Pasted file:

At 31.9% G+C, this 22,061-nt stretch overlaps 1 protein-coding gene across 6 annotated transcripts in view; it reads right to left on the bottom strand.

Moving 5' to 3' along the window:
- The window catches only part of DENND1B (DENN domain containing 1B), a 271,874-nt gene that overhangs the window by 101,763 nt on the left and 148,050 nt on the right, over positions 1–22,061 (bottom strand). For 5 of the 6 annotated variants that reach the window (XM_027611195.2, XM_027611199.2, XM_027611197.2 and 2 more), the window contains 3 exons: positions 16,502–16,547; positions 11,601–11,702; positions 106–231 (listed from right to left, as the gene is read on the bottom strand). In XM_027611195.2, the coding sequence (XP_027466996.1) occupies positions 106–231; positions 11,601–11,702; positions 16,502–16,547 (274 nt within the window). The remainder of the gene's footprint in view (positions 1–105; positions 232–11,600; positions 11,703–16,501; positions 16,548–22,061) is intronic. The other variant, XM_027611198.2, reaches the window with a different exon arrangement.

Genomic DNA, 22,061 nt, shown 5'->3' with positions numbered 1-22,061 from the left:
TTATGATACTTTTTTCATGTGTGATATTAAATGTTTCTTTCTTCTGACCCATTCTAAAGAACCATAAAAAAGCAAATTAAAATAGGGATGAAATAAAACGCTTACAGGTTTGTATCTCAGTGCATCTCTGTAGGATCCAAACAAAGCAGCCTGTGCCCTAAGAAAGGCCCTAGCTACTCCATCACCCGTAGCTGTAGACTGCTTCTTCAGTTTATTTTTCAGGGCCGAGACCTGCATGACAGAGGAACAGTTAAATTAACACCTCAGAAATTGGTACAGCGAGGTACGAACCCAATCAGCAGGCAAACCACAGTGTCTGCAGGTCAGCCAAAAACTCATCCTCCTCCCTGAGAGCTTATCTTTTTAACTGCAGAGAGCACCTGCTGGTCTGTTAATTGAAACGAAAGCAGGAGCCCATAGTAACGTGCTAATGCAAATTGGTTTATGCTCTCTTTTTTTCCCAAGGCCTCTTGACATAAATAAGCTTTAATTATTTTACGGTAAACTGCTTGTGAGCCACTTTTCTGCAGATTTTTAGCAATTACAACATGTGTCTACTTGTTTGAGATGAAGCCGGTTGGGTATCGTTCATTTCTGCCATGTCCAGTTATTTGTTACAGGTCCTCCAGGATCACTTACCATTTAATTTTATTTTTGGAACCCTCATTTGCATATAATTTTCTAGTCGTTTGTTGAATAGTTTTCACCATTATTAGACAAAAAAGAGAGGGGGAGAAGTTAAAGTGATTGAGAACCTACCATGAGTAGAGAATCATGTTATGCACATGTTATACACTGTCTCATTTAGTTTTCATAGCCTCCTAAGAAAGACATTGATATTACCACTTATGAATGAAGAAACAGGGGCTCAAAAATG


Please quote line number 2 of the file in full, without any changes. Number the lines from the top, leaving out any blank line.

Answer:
Moving 5' to 3' along the window: